### Question about Tensor Categories

#### Posted by Urs Schreiber

*Hendryk Pfeiffer asked me to forward the following question to the Café. *

Dear $n$-category people,

I have a question about tensor categories on which I would appreciate comments and references. As probably several people are interested in this, I decided to ask this question here.

The short version of my question is:

Are there examples of $k$-linear additive spherical categories that are non-degenerate, but not semisimple?

In more detail:

I am interested in $k$-linear additive spherical categories where $k$ is a field. The notion of a spherical category was defined in

[1] J. W. Barrett, B. W. Westbury, Spherical categories, Adv Math 143 (1999) 357, hep-th/9310164

A spherical category is a pivotal category in which left- and right-traces agree. A pivotal category is, roughly speaking, a monoidal category in which each object X has a specified dual $X^*$ and in which $X^{**}$ is naturally isomorphic to $X$. The details are in

[2] P. Freyd, D. N. Yetter, Coherence theorems via knot theory, J Pure Appl Alg 78 (1992) 49

In a $k$-linear spherical category, the trace defines bilinear maps

$\begin{aligned} \mathrm{tr}: Hom(X,Y) \otimes Hom(Y,X) &\to k \\ f \otimes g &\mapsto \mathrm{tr}_Y (f\circ g) \end{aligned}$

A $k$-linear spherical category is called non-degenerate if all these traces are non-degenerate, i.e. if for any $f:X \to Y$ the following holds:

$\mathrm{tr}_Y (f\circ g)=0 \;\mathrm{for}\; \mathrm{all}\; g:Y \to X \; \mathrm{implies} f=0 \,.$

As usual, an object $X$ is called simple if $\mathrm{Hom}(X,X)=k$, and the category is called [finite] semisimple if every object is isomorphic to a finite direct sum of simple objects [and if the set of isomorphism classes of simple objects is finite].

The following implication is known to hold:

If a $k$-linear additive spherical category is finite semisimple, then it is non-degenerate.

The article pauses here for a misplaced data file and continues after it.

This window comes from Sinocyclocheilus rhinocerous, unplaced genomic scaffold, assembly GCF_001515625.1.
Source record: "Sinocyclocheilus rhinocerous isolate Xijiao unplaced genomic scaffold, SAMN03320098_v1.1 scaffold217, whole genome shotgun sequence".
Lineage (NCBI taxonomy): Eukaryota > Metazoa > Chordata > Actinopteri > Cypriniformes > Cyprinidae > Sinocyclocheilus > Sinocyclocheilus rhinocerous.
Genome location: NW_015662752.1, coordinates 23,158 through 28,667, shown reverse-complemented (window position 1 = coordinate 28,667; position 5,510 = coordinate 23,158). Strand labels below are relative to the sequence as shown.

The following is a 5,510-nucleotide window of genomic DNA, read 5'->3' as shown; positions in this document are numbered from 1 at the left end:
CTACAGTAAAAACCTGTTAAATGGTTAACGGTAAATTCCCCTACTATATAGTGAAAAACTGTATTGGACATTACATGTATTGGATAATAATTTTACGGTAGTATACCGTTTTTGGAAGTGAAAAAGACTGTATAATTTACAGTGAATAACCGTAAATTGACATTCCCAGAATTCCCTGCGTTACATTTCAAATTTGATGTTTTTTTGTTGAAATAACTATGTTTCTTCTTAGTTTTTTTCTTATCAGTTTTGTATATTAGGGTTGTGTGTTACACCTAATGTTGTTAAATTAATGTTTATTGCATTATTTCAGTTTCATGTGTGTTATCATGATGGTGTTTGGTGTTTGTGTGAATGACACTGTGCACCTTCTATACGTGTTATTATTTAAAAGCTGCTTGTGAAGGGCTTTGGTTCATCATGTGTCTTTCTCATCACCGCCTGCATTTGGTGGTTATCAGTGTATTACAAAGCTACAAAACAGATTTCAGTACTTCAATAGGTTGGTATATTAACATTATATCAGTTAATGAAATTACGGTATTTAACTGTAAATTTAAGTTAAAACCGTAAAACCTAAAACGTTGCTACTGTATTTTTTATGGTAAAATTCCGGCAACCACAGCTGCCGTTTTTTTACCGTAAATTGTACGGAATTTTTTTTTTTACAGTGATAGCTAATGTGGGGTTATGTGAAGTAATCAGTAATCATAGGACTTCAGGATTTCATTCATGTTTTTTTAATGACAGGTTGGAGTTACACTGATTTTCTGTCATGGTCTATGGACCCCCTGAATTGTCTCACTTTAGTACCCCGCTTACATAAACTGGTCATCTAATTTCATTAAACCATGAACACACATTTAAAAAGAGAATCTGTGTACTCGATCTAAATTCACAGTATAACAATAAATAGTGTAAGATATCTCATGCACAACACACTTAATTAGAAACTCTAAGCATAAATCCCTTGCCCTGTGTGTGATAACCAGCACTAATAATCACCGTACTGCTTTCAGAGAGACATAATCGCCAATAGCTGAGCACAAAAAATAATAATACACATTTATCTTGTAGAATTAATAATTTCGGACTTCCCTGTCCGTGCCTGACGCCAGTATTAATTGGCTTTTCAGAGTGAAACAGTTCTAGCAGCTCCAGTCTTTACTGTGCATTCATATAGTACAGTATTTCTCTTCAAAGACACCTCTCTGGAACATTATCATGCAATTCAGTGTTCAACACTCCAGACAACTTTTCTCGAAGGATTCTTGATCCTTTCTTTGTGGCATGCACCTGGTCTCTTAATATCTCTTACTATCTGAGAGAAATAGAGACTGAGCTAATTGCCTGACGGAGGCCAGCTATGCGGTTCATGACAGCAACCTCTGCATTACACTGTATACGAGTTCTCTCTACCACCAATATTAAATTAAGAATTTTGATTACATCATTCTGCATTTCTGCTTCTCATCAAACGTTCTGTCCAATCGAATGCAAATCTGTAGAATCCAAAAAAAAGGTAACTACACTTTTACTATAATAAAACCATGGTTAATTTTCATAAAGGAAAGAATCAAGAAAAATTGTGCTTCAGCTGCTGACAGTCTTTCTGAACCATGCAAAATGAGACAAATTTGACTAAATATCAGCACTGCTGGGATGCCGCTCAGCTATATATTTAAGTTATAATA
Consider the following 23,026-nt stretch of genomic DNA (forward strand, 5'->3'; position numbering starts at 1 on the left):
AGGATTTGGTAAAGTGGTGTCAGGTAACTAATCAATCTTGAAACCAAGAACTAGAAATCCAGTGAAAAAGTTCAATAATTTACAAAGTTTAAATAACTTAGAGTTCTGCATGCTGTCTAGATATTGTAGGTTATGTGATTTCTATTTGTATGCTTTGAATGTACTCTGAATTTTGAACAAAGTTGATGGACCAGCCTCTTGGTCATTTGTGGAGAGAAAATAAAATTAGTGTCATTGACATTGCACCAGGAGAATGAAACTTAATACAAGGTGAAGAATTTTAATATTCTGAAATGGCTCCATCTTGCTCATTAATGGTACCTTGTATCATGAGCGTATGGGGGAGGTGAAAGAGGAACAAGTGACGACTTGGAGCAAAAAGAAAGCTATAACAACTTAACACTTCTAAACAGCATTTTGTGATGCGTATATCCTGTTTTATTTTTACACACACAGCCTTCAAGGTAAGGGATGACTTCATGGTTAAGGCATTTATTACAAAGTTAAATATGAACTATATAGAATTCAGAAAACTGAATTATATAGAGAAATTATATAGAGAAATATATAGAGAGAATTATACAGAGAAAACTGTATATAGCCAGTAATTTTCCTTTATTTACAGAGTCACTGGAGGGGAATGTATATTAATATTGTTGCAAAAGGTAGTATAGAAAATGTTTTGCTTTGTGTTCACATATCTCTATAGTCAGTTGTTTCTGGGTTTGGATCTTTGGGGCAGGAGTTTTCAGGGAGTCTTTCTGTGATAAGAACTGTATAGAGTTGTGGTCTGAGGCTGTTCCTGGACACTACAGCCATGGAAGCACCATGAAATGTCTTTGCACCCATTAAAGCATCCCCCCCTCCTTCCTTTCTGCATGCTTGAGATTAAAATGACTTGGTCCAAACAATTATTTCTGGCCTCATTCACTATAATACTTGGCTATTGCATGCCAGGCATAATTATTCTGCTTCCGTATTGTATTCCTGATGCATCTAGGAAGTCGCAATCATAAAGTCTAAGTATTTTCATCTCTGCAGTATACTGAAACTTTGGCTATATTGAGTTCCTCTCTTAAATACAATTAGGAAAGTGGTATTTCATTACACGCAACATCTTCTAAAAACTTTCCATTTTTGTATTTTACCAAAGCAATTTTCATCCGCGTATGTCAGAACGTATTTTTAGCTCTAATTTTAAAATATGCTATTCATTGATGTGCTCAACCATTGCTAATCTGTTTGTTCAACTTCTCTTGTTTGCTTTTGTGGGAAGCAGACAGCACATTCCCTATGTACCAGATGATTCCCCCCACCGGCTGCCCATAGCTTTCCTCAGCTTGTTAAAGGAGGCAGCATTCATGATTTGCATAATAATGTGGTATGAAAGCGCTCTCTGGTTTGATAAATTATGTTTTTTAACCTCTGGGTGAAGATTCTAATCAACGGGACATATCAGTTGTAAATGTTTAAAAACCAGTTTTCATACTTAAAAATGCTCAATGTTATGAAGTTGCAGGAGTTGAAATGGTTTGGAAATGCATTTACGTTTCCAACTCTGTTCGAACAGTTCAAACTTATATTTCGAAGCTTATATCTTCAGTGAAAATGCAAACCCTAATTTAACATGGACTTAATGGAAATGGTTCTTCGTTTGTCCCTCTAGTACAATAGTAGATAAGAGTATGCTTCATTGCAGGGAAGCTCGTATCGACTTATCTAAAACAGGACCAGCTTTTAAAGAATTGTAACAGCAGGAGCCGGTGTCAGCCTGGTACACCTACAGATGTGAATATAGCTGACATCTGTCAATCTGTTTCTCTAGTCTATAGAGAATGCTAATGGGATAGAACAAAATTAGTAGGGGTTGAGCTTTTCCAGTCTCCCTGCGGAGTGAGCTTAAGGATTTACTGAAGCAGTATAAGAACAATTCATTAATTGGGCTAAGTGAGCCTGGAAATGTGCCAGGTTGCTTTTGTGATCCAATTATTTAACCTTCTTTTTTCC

In

[3] J. W. Barrett, B. W. Westbury, Invariants of piecewise-linear 3-manifolds, Trans AMS 348 (1996) 3997, hep-th/9311155

the property of being non-degenerate is part of the definition of semisimple. With the more standard definitions I used above, however, one has to prove this. The proof is completely analogous to the one for ribbon categories in Section II.4.2 of

[4] V. G. Turaev, Quantum invariant of knots and 3-manifolds, de Gruyter, 1994.

In order to understand why the converse implication fails, I am interested in learning about examples of k-linear additive spherical categories that are

(1) non-degenerate and not finite semisimple

(2) non-degenerate and not semisimple

(3) non-degenerate, not semisimple, and which are of the form A-mod for some finite-dimensional k-algebra A

I should be grateful for any sort of comments.

Hendryk Pfeiffer

## Re: Question about Tensor Categories

I feel like (3) cannot be possible. If you look at the endomorphism induced by an element of the Jacobson radical on any representation, there’s no way that could have non-zero trace, since it induces the 0 map on the associated graded by any filtration with simple quotients.

More generally, this should imply that if your category is non-degenerate, then the endomorphism rings of all objects with a finite composition series must have semi-simple endomorphism rings. I think this should imply that all objects of finite length must be semi-simple (if you have an object of finite length $M$ that isn’t semi-simple, then there’s a non-split injection of a simple object $N\to M$. Consider the endomorphism algebra $\mathrm{End}(M\oplus N)$. The inclusion of $N$ into $M$ considered as an element of this algebra should be in the Jacobson radical. Q.E.D.).

Of course, if you’re willing to leave Artinian categories, you might get some more interesting stuff.